Why the tax has passed in DC where it failed in more environmentally aware cities
In Seattle, the plastic industry spent half a million dollars in opposition, going as far as hiring people who “didn’t support” the ban to wear protesting stickers and to sit in the court hearings.  On the contrary, the Surfrider Foundation spent $100 and met very little opposition.

Environmental communities in cities like Portland or states like California are baffled – how did DC get a plastic bag tax before they did?  How did DC become the first American city to have a plastic bag tax?  (Note: other cities have plastic bag bans, but no other city has a tax.)  Even California, with the support of the supermarket industry who favors a unified ban and consistency, has failed in their plastic bag management.  

Here are some reasons I thought of:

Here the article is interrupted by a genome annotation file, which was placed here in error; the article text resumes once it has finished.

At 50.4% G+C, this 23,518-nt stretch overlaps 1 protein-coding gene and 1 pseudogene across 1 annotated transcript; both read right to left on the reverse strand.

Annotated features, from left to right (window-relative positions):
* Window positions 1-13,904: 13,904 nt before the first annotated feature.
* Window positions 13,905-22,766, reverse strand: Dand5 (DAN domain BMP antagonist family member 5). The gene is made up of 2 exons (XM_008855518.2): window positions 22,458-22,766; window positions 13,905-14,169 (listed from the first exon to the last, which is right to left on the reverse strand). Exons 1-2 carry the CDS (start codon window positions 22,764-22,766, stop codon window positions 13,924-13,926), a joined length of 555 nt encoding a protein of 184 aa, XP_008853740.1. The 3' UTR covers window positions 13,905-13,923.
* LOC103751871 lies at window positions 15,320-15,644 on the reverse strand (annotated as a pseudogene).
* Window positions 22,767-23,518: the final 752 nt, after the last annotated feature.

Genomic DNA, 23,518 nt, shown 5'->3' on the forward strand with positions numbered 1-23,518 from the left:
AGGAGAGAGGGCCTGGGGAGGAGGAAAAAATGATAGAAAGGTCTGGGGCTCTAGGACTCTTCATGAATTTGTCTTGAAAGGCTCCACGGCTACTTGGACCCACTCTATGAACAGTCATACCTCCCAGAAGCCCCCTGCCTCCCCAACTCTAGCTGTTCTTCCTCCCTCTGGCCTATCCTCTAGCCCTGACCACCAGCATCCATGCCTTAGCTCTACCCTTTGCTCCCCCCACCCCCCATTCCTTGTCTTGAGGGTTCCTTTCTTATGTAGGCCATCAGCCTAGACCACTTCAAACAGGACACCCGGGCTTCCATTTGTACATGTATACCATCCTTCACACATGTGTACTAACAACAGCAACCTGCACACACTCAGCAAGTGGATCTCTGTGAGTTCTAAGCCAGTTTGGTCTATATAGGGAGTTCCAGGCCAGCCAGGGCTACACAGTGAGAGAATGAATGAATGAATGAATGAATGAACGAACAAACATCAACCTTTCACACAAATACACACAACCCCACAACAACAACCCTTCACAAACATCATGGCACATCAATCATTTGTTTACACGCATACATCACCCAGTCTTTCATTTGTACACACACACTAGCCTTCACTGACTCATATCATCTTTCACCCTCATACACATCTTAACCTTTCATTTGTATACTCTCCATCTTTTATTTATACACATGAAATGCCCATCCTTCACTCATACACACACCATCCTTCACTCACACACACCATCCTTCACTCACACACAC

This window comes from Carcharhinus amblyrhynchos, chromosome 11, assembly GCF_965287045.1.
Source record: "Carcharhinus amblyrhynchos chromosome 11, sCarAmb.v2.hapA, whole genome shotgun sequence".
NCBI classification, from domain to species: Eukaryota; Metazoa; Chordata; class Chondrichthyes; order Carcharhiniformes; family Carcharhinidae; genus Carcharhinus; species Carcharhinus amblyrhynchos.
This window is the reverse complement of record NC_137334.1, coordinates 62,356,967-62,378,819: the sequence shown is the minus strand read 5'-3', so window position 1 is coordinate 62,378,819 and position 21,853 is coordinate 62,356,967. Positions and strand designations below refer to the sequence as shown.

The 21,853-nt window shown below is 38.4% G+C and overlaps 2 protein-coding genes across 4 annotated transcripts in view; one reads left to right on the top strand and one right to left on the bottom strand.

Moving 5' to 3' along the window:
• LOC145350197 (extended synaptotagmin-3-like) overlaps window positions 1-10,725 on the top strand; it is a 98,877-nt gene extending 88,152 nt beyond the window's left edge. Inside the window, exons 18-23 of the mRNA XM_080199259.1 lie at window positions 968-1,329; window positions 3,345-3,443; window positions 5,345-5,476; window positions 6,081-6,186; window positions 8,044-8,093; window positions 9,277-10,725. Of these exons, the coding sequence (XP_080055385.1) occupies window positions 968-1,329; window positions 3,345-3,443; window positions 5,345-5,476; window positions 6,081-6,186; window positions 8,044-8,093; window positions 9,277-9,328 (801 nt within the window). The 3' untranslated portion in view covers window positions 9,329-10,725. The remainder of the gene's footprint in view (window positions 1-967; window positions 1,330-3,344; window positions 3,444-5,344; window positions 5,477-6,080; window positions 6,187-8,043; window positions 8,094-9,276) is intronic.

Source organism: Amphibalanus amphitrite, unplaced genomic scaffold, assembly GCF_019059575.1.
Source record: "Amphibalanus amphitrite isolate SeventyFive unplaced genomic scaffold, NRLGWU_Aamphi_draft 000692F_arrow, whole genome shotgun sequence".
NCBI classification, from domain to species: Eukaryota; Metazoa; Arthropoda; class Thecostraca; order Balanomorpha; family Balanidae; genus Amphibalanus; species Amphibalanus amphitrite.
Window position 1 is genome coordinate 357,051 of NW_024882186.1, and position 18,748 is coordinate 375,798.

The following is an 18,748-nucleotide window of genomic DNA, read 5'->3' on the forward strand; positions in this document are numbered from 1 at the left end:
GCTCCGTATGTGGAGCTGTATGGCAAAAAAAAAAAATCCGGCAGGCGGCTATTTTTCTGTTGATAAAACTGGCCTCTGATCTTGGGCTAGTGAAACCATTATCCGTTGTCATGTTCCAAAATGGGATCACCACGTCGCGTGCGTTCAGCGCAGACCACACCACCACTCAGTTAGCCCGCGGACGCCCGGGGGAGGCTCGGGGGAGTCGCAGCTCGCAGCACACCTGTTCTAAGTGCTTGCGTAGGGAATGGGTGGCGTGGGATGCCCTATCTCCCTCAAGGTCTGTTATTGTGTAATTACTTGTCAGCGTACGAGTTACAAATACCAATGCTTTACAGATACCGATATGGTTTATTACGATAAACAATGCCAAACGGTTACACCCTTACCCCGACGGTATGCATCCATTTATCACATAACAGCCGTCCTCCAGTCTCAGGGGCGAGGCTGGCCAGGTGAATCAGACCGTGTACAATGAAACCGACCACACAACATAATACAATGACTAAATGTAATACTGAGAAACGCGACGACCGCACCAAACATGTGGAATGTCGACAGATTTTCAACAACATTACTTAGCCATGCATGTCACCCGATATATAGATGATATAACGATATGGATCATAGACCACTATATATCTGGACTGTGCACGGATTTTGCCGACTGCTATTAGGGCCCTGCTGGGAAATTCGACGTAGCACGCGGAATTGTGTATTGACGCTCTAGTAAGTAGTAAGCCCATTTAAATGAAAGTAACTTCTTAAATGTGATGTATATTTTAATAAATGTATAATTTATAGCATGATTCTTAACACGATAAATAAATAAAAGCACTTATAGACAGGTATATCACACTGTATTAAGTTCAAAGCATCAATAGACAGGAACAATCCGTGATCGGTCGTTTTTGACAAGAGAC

1) It certainly helped that 11 out of 13 councilmembers were sponsors of the bag tax.  Local support is a major factor in success.
2) This tax focused on all bags (i.e. paper and plastic), not just plastic bags.  This means that the paper or plastic industries couldn’t pit the tax against each other (at least not for this reason).
3) The tax had visible, local benefits.  All the money is going straight back to the local community.
4) Lawmakers tried to address the social aspect issue by making sure that some revenue from the taxes went to provide bags to seniors and low-income citizens.
5) The Anacostia really needs help: one of the few water systems in the entire country that doesn’t meet national water quality standards- people can’t safely drink the water or swim in the water, and animals can barely live in the water.